- Step 1: Consider your schedule Consider your schedule. If you are out of town a lot, choose plants that can go a couple of weeks without watering, like jade or rubber plants, mini-geraniums, golden pathos, or any kind of philodendron.
- Step 2: Think about lighting Think about where you want to put plants, and then pick ones that will thrive in the light those rooms provide. Your local nursery can tell you whether a plant needs high, medium or low light.
- TIP: Windows facing east, west, southeast, and southwest provide a lot of light; north-facing windows provide low light; and south-facing windows provide medium light in summer and a lot of light in winter.
- Step 3: Evaluate your space Evaluate your space. If it’s limited, look for plants that can live in small pots, like Chinese evergreens, African violets, ageratums, and lantanas.
- Step 4: Combat pollution If you live in a congested city, consider plants that remove pollutants from the air, like English ivy, peace lilies, spider plants, and aloe vera.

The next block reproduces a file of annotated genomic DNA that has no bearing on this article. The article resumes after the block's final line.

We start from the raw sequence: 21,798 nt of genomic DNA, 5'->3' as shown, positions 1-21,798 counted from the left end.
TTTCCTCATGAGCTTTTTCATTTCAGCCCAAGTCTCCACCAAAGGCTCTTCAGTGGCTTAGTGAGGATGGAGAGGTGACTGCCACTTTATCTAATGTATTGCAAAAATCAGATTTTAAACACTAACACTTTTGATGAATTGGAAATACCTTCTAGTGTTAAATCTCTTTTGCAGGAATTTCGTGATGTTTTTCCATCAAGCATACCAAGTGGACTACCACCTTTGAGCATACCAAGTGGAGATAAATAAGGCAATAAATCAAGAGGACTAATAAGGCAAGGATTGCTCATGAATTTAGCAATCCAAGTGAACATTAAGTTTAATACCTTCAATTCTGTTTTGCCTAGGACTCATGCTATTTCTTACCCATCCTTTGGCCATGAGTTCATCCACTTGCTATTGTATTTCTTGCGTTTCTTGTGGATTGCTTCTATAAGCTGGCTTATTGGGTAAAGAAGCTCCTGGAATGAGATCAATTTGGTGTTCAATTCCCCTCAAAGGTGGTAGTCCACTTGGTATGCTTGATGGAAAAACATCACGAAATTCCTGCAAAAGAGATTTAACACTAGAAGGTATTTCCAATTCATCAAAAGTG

- Step 5: Take humidity into consideration Take humidity into consideration. If you live in a dry climate, avoid houseplants that require high air-moisture levels unless you plan to put them in a room that’s often humid, like the bathroom.
- TIP: Tropical plants like Pink Sunburst cannas, caladiums, and lantanas need humidity; succulents and cacti are desert plants that thrive in dry air.
- Step 6: Go with hardy plants Increase your chances of bringing home plants that will thrive by choosing varieties known to be hardy, like ZZ palms, wave petunias, dragon trees, ivy, and crotons. If you manage to kill those, switch to silk plants!
- FACT: The African violet is the most popular flowering houseplant in America.
You Will Need
- Informed purchases
- Hardy varieties